Rebuilding Place in the Urban Space

"A community’s physical form, rather than its land uses, is its most intrinsic and enduring characteristic." [Katz, EPA] This blog focuses on place and placemaking and all that makes it work--historic preservation, urban design, transportation, asset-based community development, arts & cultural development, commercial district revitalization, tourism & destination development, and quality of life advocacy--along with doses of civic engagement and good governance watchdogging.

Tuesday, December 13, 2005

Batter up, "M Street Live." Is inauthenticity on the horizon for the Anacostia SE Waterfront?

ULI - the Urban Land Institute  Home.jpgPublished by the Urban Land Institute.

Just about two years ago at an H Street Transportation and Streetscape Study presentation, I erupted over some of the planned designs, referring to them as "urban brutalist faux shopping mall aesthetic."

In the furious round of emails afterwards, I discussed the historic architecture of the neighborhood, and why people felt the H Street corridor was disjoint -- because of the large proportions of new discordant boxy, somewhat urban brutalist buildings constructed since the riots -- and that it is the responsibility of trained professionals to explain this, not to come up with a bunch of architectural "pylons" designed to stitch the corridor back together. (My comments did lead to some redirection of efforts, although it took awhile for me to get back in the good graces of some of the employees of some of the agencies on whose toes I stepped.)

One of the things I wrote is something like "we are H Street, with a real history, not neighborhood nine at Potomac Mills."

Speaking of Neighborhood Nine at Potomac Mills, today's newspapers report that Western Development (Gallery Place, Potomac Mills) and Cordish Company (PowerPlant Live-Baltimore, Fourth Street Live-Louisville, etc.) are two of the developers chosen to build the mixed-use entertainment district next to the baseball stadium. (See "'Teams' to Develop Ballpark Area.")

Well, I don't know how much authenticity is likely. I'm guessing not a lot. David Montgomery's piece on the new Lucky Strike Bowling Lanes at Gallery Place starts with a brilliant line:

"In the corporate neon daylight of Seventh Street NW at night..."

that reflects the fact that virtually all of the businesses in the area immediately north of MCI Center are branches of national chains. (See "A Night in Washington's Fast Lanes.") It's pretty much the same for the Inner Harbor, home to one of Cordish Company's most successful projects, "PowerPlant Live." PPL appears to be the Faneuil Hall/Quincy Market of the first decade of the 21st Century--just like "Festival Marketplaces" were duplicated across the country after the initial success in Boston, now it's Baltimore-based Cordish's PPL, such as the iteration "Fourth Street Live!" in Louisville, which I saw last year. (Click here for the December calendar.)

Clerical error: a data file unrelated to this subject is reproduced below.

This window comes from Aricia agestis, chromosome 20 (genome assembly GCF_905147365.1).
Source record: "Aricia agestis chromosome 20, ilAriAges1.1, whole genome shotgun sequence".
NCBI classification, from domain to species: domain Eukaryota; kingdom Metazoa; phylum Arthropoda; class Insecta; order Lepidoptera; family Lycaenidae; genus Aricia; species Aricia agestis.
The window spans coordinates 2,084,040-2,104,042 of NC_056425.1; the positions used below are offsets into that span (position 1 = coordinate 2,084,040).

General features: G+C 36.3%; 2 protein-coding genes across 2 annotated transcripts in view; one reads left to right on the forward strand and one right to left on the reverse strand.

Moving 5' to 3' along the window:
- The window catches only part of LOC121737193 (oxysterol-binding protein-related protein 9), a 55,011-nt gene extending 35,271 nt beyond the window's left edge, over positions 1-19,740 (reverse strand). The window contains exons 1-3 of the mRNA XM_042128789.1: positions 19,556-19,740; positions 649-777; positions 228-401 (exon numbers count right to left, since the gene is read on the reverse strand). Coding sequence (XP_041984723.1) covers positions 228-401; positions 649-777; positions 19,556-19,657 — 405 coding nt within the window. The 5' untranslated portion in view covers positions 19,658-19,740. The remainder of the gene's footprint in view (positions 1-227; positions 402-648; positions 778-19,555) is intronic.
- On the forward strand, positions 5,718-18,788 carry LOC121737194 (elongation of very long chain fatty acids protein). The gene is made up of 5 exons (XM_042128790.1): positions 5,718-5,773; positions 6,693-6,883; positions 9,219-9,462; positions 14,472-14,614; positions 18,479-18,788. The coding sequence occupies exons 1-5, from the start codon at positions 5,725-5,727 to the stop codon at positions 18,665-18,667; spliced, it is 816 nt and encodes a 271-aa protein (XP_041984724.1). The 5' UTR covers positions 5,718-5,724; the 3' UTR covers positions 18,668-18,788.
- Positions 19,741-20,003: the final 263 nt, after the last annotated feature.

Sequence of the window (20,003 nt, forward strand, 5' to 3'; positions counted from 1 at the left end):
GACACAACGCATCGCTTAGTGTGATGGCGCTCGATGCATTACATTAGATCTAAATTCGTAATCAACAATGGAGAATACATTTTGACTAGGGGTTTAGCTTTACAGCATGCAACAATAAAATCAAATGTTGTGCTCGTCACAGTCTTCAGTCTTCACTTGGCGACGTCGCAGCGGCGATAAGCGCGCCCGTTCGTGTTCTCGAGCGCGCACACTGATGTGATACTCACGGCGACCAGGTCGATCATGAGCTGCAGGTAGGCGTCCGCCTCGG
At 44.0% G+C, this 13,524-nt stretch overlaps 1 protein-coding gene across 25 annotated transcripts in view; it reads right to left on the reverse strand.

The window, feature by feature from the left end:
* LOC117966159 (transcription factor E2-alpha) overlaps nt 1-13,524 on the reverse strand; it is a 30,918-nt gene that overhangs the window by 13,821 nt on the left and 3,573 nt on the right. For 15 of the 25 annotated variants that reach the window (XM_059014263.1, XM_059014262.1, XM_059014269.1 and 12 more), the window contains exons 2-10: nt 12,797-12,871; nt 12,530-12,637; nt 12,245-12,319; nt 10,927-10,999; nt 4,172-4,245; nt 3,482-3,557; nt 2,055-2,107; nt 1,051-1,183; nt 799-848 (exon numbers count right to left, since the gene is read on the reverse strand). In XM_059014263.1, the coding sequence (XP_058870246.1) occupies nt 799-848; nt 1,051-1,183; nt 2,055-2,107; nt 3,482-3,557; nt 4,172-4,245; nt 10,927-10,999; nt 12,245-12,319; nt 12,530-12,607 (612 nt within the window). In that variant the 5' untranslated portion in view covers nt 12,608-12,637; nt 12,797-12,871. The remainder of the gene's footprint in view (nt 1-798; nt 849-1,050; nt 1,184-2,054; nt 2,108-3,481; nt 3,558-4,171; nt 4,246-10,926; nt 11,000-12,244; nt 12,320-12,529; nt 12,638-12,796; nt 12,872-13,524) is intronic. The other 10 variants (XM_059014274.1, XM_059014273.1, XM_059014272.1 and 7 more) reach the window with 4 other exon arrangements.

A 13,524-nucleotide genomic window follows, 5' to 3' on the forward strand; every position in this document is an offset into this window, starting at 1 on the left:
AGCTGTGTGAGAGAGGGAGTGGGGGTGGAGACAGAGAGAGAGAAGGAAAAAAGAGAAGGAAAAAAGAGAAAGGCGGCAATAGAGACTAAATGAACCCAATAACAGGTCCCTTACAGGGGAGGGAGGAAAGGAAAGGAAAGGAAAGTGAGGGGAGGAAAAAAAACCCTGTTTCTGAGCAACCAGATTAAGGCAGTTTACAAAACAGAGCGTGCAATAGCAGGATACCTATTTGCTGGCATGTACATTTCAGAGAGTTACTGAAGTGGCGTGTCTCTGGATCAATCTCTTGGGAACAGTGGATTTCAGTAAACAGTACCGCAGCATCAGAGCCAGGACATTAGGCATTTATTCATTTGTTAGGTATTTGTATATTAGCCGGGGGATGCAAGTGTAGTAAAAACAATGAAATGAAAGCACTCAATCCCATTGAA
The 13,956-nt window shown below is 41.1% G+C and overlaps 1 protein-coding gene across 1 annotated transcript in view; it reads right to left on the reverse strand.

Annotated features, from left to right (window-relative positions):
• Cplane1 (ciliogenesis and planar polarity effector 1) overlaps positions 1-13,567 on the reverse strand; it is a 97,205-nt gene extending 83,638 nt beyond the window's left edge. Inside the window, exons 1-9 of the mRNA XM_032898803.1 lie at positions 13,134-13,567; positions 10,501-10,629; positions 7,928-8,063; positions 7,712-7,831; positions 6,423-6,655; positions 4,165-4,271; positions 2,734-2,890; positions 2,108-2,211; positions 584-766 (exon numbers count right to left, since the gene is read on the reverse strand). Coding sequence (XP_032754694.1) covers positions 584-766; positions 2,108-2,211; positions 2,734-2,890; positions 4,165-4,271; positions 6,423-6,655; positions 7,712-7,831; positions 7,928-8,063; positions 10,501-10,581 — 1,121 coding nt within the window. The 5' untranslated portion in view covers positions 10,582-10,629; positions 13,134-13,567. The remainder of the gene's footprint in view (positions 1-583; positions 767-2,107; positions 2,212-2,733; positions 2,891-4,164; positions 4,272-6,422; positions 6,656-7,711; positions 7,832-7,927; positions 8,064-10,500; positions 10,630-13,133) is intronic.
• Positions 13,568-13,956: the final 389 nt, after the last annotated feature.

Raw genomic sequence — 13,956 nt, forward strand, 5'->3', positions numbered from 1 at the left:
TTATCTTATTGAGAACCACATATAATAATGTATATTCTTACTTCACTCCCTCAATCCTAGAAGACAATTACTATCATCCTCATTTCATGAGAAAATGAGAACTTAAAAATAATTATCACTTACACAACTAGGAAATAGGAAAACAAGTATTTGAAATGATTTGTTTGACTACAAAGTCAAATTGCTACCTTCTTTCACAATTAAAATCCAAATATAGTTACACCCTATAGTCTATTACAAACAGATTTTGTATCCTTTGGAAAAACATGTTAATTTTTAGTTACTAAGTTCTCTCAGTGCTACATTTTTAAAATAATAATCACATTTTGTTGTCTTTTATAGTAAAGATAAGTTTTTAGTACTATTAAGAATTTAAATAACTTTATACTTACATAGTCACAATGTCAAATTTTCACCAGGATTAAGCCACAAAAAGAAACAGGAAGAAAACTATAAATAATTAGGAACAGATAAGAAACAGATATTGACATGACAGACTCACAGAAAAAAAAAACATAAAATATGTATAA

Fourth Street Live, Louisville
Fourth Street Live, Louisville
Blogography Archive Travel 2004.jpgLouisville Fourth Street Live Photos from Blogography.

Each of these places tends to have one establishment that is a local experience of a type, i.e., a bourbon-oriented restaurant in Louisville, Clyde's or a BB&T bank at Gallery Place (I mean, isn't a North Carolina based bank kind of local?) + Chinese letters on store fronts, and a Phillips Seafood Restaurant in Inner Harbor (along with a California Pizza Kitchen and many other chains with no significant connection to the Chesapeake region).

Chinatown Starbucks Coffee on Flickr - Photo Sharing!.jpgFlickr photo by Racing Squirrel. Is Chinese lettering enough to strengthen Chinatown's authenticity, or is more and real culture required?

And as I pointed out in this entry from July, "(Why aren't people) Learning from Jane Jacobs" about Harbor Place in Prince George's County, when it's all new construction, it's likely to be 100% chain.
In the departments of both "full disclosure" and "be careful what you wish for," last December I sent a round of emails to various City Councilmembers about the importance of mixed-use projects in and around the baseball stadium, and I specifically mentioned Streuver Bros. Eccles and Rouse and a project they are doing in Nashville, as well as an award-winning project in Memphis by another developer. So it's possible that I had a bit of influence on this when the Anacostia Waterfront Corporation announced in August the plans for complementary development around the stadium site. But the lesson is that it's important to be very specific about what you mean. I thought I was. See:

- Baseball, Hot Dogs, Apple Pie, and Mixed Primary Uses
- Baseball, Hot Dogs, Apple Pie, and Business as Usual
- Baseball, Hot Dogs, Apple Pie, and Transit
- Denver's Delightful LoDo District-- A Lesson for Stadium District Development;
- Unforced Error: DC Officials Bobble the Ball When it Comes to Transit, Urban Design and the New Stadium

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